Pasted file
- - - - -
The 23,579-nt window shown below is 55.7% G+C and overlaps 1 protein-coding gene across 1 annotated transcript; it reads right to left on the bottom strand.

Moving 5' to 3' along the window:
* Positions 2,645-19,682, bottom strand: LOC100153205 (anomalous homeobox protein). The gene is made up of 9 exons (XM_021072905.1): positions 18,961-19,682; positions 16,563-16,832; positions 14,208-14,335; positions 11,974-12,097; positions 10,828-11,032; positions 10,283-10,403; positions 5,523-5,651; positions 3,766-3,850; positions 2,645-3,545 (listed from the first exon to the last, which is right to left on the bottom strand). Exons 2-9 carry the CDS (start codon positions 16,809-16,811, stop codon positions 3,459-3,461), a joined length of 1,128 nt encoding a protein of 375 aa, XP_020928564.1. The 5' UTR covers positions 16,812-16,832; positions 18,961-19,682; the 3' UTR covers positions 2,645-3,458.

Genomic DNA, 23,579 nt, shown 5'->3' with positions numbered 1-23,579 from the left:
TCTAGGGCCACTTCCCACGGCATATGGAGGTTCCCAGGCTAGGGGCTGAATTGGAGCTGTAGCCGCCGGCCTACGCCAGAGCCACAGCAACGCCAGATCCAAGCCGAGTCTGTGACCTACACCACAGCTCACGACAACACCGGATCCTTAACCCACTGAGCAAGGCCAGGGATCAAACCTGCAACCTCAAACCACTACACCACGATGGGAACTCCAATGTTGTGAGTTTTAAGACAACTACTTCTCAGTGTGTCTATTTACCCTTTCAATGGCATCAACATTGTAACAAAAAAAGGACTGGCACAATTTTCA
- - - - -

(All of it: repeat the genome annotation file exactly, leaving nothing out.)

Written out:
The 23,579-nt window shown below is 55.7% G+C and overlaps 1 protein-coding gene across 1 annotated transcript; it reads right to left on the bottom strand.

Moving 5' to 3' along the window:
* Positions 2,645-19,682, bottom strand: LOC100153205 (anomalous homeobox protein). The gene is made up of 9 exons (XM_021072905.1): positions 18,961-19,682; positions 16,563-16,832; positions 14,208-14,335; positions 11,974-12,097; positions 10,828-11,032; positions 10,283-10,403; positions 5,523-5,651; positions 3,766-3,850; positions 2,645-3,545 (listed from the first exon to the last, which is right to left on the bottom strand). Exons 2-9 carry the CDS (start codon positions 16,809-16,811, stop codon positions 3,459-3,461), a joined length of 1,128 nt encoding a protein of 375 aa, XP_020928564.1. The 5' UTR covers positions 16,812-16,832; positions 18,961-19,682; the 3' UTR covers positions 2,645-3,458.

Genomic DNA, 23,579 nt, shown 5'->3' with positions numbered 1-23,579 from the left:
TCTAGGGCCACTTCCCACGGCATATGGAGGTTCCCAGGCTAGGGGCTGAATTGGAGCTGTAGCCGCCGGCCTACGCCAGAGCCACAGCAACGCCAGATCCAAGCCGAGTCTGTGACCTACACCACAGCTCACGACAACACCGGATCCTTAACCCACTGAGCAAGGCCAGGGATCAAACCTGCAACCTCAAACCACTACACCACGATGGGAACTCCAATGTTGTGAGTTTTAAGACAACTACTTCTCAGTGTGTCTATTTACCCTTTCAATGGCATCAACATTGTAACAAAAAAAGGACTGGCACAATTTTCA